“The Factory Girls: A Kaleidoscopic Account of the Triangle Shirtwaist Factory Fire” by Christine Seifert; Zest Books (176 pages, $14.99)
Near quitting time on a March Saturday in 1911, a cigarette started a fire in Manhattan’s Triangle Shirtwaist Factory. Within 30 minutes, nearly 150 workers – predominantly young immigrant women – were dead, many of them having jumped from the ninth floor, where the doors had been locked.
One witness described the falling bodies as “streaks of fire.” Another remembered the sickening sound of thudding bodies as they hit pavement. Those bodies fell so fast that firefighters didn’t have time to cover them.
This gruesome moment in American labor history has received its just due in several books. Christine Seifert’s ambitiously titled “The Factory Girls: A Kaleidoscopic Account of the Triangle Shirtwaist Factory Fire,” has joined the field, in a story pitched to YA readers.
Seifert opens with the stories of five young adult women – four teens and a 21-year-old – who were in the factory when the fire began; late in her book, she finishes their respective stories, telling us what happened to each of them.
It’s an effective opening, in a book that’s best when it focuses on such particulars, drawing on previous Triangle studies as well as oral histories and primary sources.
Even as she wears out the words “probably,” “likely” and “must” with wild conjecture, these sections of Seifert’s book give the Triangle workers names and bring them to life. One can readily agree with Seifert’s statement that “it’s hard to read these stories and not be emotionally affected.”
But that’s no excuse for her frequently preachy and condescending generalizations – many of them regurgitating infinitely better histories like Alan Trachtenberg’s “The Incorporation of America” – through which Seifert attempts to connect the dots between what happened in New York that day and the preceding Gilded Age.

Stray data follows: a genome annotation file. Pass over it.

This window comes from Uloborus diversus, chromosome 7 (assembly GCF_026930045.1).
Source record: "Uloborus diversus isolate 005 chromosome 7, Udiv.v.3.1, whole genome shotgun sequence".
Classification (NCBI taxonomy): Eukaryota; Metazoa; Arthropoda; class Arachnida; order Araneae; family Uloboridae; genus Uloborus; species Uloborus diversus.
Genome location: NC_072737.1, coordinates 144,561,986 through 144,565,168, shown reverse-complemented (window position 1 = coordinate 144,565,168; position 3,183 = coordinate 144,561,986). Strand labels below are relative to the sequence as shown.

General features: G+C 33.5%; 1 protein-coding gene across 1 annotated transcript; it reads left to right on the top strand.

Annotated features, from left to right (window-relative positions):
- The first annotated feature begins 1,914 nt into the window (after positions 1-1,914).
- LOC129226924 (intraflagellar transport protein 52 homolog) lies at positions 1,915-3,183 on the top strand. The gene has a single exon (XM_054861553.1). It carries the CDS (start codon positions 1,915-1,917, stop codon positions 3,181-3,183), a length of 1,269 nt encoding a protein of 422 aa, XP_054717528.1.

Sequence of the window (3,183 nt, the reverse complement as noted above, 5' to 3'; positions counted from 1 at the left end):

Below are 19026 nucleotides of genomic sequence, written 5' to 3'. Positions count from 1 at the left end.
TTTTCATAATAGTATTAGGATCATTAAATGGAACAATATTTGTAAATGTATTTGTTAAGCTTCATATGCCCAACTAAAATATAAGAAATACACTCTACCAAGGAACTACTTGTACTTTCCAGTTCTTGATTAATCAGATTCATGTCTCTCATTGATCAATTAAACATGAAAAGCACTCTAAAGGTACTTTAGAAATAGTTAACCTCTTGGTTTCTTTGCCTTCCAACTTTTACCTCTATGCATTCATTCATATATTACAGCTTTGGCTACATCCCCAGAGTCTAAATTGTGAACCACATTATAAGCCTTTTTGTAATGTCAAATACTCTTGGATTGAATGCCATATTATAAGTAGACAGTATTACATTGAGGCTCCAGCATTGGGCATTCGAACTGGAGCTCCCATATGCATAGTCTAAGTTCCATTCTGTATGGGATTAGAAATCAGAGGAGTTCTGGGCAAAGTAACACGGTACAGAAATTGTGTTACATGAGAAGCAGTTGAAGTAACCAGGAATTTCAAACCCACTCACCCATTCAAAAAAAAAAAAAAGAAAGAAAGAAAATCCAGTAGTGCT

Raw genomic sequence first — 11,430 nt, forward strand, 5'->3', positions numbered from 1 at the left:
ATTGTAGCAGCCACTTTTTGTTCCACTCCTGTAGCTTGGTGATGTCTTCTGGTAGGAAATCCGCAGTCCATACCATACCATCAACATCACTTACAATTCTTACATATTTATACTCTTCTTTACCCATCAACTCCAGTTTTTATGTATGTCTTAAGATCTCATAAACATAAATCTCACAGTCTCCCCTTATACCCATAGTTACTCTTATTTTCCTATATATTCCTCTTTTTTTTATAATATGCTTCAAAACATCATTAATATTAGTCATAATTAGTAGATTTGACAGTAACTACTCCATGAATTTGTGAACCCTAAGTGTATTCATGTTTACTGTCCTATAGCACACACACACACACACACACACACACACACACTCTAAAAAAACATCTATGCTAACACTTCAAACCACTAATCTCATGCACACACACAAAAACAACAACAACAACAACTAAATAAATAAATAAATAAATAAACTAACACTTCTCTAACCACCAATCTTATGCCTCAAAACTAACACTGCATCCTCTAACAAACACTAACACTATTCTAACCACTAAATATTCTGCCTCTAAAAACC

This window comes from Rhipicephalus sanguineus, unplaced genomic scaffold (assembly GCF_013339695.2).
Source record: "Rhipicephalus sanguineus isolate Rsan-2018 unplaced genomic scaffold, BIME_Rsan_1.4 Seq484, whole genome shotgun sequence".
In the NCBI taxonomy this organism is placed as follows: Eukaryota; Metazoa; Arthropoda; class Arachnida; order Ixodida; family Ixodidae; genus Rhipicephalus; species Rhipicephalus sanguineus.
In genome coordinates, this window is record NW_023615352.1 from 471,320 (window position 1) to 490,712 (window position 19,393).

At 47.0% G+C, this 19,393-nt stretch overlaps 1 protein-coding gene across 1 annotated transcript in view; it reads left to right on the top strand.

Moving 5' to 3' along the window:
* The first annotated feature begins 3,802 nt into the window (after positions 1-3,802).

As Seifert rightly notes, the Gilded Age gave rise to extraordinary disparities between rich and poor – the product of a largely unrestrained and unregulated capitalist system, a growing culture of consumption and a large pool of unskilled immigrant labor.
But Seifert also concludes that this combination made the Triangle fire inevitable (it “was bound to happen”), just as she later suggests that it was the fire that caused workplace reform (“some people had to die in order for the system to change”).
Such an overdetermined, cause-and-effect model turns history into chronology, while resulting in some stunning simplifications, like this one: “poverty was a result of a system that was rigged to take advantage of people’s labor while lining the pockets of the superrich who controlled production.”
As this passage of Soviet-style agitprop suggests, such history here isn’t just dumbed down. It’s mindlessly judgmental.
Corporations are “simply vehicles for a few people to make obscene amounts of money.” “Those who were rich were stinking rich.” Factory owners “are making money hand over fist.” New York’s government inspectors “will make your toenails curl.” The rich “wanted to make even more money – oodles of money, so much money that they could throw it out windows if they wanted.”
Such lazy thinking breeds inaccuracies. Examples: A wildcat strike isn’t a strike unfolding at just one factory; it’s one unauthorized by union leadership. Booker T. Washington didn’t found the NAACP; Washington rival W.E.B. Du Bois was among those who did.
It can make writing – subpar, throughout this book – maudlin. Example: “Through all the years she drew breath, the girls of Triangle survived in Bessie’s heart.”
Seifert’s heart is in the right place; one can agree with much of what she says. But history isn’t a revival meeting or a cartoon, and we do young people no favors by treating it – and them – to versions less sophisticated than it is and they are. The workers she desperately wants to honor deserve more respect. Seifert’s bludgeoned readers deserve a better book.